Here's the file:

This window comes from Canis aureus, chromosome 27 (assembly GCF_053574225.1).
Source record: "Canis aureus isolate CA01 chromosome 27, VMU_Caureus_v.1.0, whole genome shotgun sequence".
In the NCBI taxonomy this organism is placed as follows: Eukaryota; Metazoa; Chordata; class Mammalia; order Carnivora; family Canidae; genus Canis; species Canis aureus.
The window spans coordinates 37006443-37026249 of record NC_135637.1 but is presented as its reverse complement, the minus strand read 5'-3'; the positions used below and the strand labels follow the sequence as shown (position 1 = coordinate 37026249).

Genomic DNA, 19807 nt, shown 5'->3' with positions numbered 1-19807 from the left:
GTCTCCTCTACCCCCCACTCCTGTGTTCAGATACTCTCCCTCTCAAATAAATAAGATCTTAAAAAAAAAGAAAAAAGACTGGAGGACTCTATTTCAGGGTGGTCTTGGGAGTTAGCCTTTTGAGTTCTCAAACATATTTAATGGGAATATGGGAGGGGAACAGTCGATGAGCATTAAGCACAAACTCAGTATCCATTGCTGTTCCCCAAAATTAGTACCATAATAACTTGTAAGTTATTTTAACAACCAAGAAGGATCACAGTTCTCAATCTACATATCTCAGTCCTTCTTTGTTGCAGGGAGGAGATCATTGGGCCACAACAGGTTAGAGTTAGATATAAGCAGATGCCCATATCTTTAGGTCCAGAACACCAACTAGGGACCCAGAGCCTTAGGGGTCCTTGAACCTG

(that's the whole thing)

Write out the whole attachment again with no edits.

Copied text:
This window comes from Canis aureus, chromosome 27 (assembly GCF_053574225.1).
Source record: "Canis aureus isolate CA01 chromosome 27, VMU_Caureus_v.1.0, whole genome shotgun sequence".
In the NCBI taxonomy this organism is placed as follows: Eukaryota; Metazoa; Chordata; class Mammalia; order Carnivora; family Canidae; genus Canis; species Canis aureus.
The window spans coordinates 37006443-37026249 of record NC_135637.1 but is presented as its reverse complement, the minus strand read 5'-3'; the positions used below and the strand labels follow the sequence as shown (position 1 = coordinate 37026249).

Genomic DNA, 19807 nt, shown 5'->3' with positions numbered 1-19807 from the left:
GTCTCCTCTACCCCCCACTCCTGTGTTCAGATACTCTCCCTCTCAAATAAATAAGATCTTAAAAAAAAAGAAAAAAGACTGGAGGACTCTATTTCAGGGTGGTCTTGGGAGTTAGCCTTTTGAGTTCTCAAACATATTTAATGGGAATATGGGAGGGGAACAGTCGATGAGCATTAAGCACAAACTCAGTATCCATTGCTGTTCCCCAAAATTAGTACCATAATAACTTGTAAGTTATTTTAACAACCAAGAAGGATCACAGTTCTCAATCTACATATCTCAGTCCTTCTTTGTTGCAGGGAGGAGATCATTGGGCCACAACAGGTTAGAGTTAGATATAAGCAGATGCCCATATCTTTAGGTCCAGAACACCAACTAGGGACCCAGAGCCTTAGGGGTCCTTGAACCTG